This blog is a constantly evolving forum for thoughts on perfume, perfume-making, plants (especially orchids and flora of the Pacific Northwest) and life in general. It started out chronicling the adventures of Olympic Orchids Perfumes, established in July 2010, and has expanded in other directions. A big part of the blog is thinking about the ongoing process of learning and experimentation that leads to new perfumes, the exploration of perfumery materials, the theory and practice of perfume making, the challenges of marketing perfumes and other fragrance products, and random observations on philosophy and society. Spam comments will be marked as such and deleted; any comments that go beyond the boundaries of civil discourse will also be deleted. I am grateful to all of you, the readers, who contribute to the blog by commenting and making this a truly interactive perfume project.
Thanks to those of you who requested it, Olympic Orchids perfumes are now listed in the Fragrantica Perfume Encyclopedia! If you have sampled Olympic Orchids fragrances, you can now go on the Fragrantica website and post a review. So far nine fragrances have been listed, but a few more will appear as I send them information. An article and promotion will appear in due course.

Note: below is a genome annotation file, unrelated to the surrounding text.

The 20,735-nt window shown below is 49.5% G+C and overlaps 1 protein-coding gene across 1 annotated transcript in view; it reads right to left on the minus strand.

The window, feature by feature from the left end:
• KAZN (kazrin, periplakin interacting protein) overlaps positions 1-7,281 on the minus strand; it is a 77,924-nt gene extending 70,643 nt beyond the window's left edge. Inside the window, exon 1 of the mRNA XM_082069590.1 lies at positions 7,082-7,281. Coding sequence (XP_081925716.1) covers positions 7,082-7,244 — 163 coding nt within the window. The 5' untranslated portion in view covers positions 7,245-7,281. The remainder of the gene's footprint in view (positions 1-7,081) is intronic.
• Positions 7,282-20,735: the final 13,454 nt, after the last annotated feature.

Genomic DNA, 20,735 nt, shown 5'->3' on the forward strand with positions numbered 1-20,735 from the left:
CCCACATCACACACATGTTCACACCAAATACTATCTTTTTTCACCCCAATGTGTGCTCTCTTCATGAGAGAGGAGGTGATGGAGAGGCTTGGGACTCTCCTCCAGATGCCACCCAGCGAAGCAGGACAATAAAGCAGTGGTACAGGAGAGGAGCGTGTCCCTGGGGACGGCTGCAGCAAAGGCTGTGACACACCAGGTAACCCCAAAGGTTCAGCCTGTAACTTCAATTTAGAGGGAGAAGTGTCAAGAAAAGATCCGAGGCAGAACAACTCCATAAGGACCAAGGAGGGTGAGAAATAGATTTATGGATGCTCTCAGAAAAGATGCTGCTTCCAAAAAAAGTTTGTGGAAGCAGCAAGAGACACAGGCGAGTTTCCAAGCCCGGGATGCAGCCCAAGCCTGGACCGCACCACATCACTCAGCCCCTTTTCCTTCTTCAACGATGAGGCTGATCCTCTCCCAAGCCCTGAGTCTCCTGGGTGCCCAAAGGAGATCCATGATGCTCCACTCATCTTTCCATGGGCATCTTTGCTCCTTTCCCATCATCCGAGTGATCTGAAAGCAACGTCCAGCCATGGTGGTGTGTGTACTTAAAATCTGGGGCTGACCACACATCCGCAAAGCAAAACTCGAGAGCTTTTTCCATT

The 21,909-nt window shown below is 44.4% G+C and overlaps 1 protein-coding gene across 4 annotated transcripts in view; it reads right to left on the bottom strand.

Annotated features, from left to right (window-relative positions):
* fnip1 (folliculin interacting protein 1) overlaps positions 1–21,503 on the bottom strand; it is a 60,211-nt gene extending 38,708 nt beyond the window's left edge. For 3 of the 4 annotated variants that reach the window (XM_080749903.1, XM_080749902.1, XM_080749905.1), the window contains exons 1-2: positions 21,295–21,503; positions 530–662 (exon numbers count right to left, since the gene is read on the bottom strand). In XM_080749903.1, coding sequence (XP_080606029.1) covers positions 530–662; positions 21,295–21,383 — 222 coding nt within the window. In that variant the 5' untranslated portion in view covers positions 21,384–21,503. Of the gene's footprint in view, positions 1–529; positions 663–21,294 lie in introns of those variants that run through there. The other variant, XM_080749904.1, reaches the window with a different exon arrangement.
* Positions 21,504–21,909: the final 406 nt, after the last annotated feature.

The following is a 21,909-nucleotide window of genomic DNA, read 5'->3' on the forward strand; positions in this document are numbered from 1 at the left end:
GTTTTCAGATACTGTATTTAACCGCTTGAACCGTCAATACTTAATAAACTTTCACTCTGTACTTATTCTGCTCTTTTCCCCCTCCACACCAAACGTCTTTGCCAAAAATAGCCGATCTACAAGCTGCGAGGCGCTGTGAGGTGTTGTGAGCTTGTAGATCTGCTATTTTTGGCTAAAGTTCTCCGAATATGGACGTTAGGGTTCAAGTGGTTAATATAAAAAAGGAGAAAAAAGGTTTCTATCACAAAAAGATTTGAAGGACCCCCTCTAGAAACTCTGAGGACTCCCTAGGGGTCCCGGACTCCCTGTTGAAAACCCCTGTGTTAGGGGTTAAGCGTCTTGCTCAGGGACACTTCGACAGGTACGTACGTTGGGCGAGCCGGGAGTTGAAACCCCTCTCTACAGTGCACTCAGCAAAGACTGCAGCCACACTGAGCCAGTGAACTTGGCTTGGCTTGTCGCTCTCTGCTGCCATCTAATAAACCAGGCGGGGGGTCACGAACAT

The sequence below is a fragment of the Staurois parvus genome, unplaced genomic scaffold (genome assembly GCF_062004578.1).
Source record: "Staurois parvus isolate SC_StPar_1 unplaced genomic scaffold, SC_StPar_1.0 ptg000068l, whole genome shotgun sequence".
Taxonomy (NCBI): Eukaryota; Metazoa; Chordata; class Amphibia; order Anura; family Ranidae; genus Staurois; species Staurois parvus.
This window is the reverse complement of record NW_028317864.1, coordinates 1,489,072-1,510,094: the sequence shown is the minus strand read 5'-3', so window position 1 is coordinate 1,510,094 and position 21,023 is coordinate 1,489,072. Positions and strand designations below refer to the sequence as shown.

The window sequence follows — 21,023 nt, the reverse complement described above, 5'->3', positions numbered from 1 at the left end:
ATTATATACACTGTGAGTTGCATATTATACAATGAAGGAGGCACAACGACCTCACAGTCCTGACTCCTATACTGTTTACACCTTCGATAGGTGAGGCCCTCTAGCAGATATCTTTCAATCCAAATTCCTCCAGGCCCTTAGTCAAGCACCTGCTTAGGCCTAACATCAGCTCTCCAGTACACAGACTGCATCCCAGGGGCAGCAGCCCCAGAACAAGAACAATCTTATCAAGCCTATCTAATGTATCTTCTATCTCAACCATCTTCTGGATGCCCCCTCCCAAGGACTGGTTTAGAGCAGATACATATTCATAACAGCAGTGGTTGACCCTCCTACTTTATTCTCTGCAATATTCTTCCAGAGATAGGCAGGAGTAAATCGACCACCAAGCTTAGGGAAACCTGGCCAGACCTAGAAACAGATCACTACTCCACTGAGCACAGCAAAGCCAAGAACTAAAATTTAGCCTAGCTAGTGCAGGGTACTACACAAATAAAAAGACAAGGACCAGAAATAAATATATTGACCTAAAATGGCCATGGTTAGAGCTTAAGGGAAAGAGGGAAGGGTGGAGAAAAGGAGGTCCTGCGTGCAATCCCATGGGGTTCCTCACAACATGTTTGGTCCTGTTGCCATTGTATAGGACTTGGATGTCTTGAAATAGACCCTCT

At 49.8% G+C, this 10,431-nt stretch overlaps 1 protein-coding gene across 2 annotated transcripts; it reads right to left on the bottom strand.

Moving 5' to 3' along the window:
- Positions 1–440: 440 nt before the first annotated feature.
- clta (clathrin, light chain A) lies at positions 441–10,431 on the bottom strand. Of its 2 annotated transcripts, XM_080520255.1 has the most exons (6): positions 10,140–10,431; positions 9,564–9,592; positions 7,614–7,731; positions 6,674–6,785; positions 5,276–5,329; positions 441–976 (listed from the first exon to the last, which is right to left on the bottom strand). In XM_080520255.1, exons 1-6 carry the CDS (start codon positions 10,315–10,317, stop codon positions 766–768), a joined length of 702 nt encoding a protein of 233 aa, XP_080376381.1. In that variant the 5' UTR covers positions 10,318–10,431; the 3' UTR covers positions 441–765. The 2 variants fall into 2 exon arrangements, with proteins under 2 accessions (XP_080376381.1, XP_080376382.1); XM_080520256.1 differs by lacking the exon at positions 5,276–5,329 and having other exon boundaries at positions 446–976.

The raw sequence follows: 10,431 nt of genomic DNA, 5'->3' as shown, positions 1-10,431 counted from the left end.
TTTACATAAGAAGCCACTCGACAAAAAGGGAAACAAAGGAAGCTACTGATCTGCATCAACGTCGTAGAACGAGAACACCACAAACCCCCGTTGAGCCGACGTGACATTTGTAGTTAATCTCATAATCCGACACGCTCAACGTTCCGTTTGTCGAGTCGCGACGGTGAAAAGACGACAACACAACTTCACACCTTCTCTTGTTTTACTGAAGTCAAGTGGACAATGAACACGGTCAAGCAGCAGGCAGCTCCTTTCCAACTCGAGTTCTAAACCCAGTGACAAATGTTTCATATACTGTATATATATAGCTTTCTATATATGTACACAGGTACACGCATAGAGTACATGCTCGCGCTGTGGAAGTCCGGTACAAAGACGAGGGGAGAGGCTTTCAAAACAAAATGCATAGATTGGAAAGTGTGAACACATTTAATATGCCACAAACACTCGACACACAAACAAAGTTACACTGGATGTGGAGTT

I see this listing on a leading perfume forum as a big breakthrough in marketing, and look forward to the challenges of dealing with the inevitable growth and development of my business.
A huge thank-you to everyone who has helped support and promote my adventures in perfume making. I suspect that Gail was instrumental in requesting the Fragrantica listing, and I really appreciate everything that she has done. I also appreciate all of you who have posted reviews and comments here and elsewhere, and engaged in other types of networking - Tarleisio, Ines, Diana, Dee, and so many others that I haven't mentioned. As Olympic Orchids Artisan Perfumes approaches its one-year anniversary, it’s gratifying to be able to look forward to great things in the year ahead.
The trip to Canada was every bit as much of an adventure as I had anticipated. Driving for 14 hours straight is not so bad if two people take turns, although doing it in the rain isn’t much fun.